Denis Johnson, the prize-winning fiction writer, poet and playwright best known for his surreal and transcendent story collection "Jesus' Son," has died. He was 67.
Johnson died Thursday, according to Jonathan Galassi, president and publisher of Farrar, Straus & Giroux. No other details were immediately available.
"Denis was one of the great writers of his generation," Galassi said in a statement Friday. "He wrote prose with the imaginative concentration and empathy of the poet he was."
The son of a State Department liaison, Johnson was born in Munich, Germany, and lived around world before settling in Arizona and Idaho. He was a graduate of the University of Iowa's Writers Workshop and studied under Raymond Carver, whose raw accounts of addiction and recovery would be echoed in Johnson's work. In a 1984 interview with The New York Times, he cited a wide range of influences.
"My ear for the diction and rhythms of poetry was trained by — in chronological order — Dr. Seuss, Dylan Thomas, Walt Whitman, the guitar solos of Eric Clapton and Jimi Hendrix, and T.S. Eliot," he said. "Other influences come and go, but those I admire the most and those I admired the earliest (I still admire them) have something to say in every line I write."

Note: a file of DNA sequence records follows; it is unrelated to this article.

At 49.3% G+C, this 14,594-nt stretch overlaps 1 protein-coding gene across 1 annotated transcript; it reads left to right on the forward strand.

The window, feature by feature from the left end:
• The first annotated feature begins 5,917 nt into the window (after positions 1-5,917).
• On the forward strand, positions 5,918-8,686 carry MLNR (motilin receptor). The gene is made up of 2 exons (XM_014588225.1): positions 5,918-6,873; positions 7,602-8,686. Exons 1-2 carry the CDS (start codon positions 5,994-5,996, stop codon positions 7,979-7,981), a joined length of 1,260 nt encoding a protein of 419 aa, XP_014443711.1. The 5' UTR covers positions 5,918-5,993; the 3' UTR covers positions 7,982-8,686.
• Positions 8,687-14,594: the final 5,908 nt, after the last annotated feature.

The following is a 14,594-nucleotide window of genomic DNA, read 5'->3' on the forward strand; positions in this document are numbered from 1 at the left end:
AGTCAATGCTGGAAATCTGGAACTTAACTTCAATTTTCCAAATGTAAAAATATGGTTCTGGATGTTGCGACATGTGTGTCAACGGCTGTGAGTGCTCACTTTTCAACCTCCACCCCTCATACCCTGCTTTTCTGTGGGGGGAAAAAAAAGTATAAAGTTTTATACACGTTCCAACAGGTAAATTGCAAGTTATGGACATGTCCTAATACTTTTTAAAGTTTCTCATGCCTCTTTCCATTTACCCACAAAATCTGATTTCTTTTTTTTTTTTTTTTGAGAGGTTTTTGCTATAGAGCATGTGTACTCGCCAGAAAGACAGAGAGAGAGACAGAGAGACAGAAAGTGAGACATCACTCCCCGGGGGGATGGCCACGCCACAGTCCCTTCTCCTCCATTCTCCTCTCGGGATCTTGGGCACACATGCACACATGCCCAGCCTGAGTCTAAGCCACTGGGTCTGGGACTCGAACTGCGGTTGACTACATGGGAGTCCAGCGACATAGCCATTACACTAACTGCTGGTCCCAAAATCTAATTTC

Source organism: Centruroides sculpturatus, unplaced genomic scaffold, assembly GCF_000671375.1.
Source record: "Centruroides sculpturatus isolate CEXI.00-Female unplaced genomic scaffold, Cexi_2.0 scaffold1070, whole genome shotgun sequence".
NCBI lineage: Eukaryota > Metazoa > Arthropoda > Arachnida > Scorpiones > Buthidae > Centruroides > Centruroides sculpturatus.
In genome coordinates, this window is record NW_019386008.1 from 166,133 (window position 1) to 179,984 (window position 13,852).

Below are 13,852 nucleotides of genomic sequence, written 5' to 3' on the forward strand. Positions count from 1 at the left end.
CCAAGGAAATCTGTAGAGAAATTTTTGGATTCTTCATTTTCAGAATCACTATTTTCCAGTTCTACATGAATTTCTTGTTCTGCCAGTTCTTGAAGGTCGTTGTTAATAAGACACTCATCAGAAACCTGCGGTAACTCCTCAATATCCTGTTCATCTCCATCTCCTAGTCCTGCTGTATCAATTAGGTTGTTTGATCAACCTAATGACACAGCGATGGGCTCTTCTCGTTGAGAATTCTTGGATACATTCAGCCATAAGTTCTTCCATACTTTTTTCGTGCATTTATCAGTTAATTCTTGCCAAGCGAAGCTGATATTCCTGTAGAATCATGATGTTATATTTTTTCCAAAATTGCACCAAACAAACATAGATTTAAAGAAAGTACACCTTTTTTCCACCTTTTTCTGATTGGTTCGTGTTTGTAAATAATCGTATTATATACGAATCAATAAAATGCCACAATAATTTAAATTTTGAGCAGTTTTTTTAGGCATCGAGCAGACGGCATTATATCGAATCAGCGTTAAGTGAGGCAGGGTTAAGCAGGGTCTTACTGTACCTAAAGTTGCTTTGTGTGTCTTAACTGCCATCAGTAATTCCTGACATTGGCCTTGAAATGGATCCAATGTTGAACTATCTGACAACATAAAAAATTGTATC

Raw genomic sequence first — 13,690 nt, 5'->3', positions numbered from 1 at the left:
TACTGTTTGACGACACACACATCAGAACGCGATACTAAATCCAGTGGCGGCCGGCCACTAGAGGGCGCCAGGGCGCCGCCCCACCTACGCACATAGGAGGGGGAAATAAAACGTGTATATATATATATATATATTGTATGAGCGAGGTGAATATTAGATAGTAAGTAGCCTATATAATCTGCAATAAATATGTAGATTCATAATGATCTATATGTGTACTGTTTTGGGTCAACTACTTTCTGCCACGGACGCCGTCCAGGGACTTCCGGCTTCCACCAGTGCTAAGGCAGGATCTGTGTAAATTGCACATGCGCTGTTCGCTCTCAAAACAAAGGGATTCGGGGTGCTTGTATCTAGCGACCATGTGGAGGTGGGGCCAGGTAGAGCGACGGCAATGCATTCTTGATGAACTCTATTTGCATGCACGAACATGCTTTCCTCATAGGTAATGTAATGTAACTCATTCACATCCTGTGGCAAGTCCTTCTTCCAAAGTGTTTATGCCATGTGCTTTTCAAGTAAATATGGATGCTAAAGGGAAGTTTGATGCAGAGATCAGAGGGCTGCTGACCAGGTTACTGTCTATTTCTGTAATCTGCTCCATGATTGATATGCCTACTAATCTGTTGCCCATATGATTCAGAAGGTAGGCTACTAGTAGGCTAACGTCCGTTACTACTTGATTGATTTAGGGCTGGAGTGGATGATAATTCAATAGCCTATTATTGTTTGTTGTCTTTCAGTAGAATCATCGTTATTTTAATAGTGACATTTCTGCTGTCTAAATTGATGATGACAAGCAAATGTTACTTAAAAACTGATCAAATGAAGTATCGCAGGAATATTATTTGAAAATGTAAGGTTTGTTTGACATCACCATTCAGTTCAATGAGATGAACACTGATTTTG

Johnson was intensely admired by readers, critics and fellow writers. He won the National Book Award in 2007 for his Vietnam War novel "Tree of Smoke" and was a finalist for the Pulitzer Prize for "Tree of Smoke," and, in 2012, for his novella "Train Dreams." His other works include the novel "Laughing Monsters" and "Angels," the poetry collection "The Veil" and the play "Hellhound On My Trail."
But many remember him for "Jesus' Son," which in hazed but undeniable detail chronicled the lives of various drug addicts adrift in America. The title was taken from the Velvet Underground song "Heroin" and the stories were sometimes likened to William Burroughs' "Naked Lunch." Much of "Jesus' Son" tells of crime, violence and substance abuse. But, as related by a narrator with an unprintable name (his initials were F.H.), the book also had an underlying sympathy and sense of possibility.
"Mr. Johnson's is a universe governed by addiction, malevolence, faith and uncertainty," James McManus wrote in the Times in 1992. "It is a place where attempts at salvation remain radically provisional, and where a teetering narrative architecture uncannily expresses both Christlike and pathological traits of mind."
The book was adapted into a 1999 film of the same name, starring Billy Crudup. In 2006, the book was cited in a Times poll as among the important works of fiction of the previous 25 years.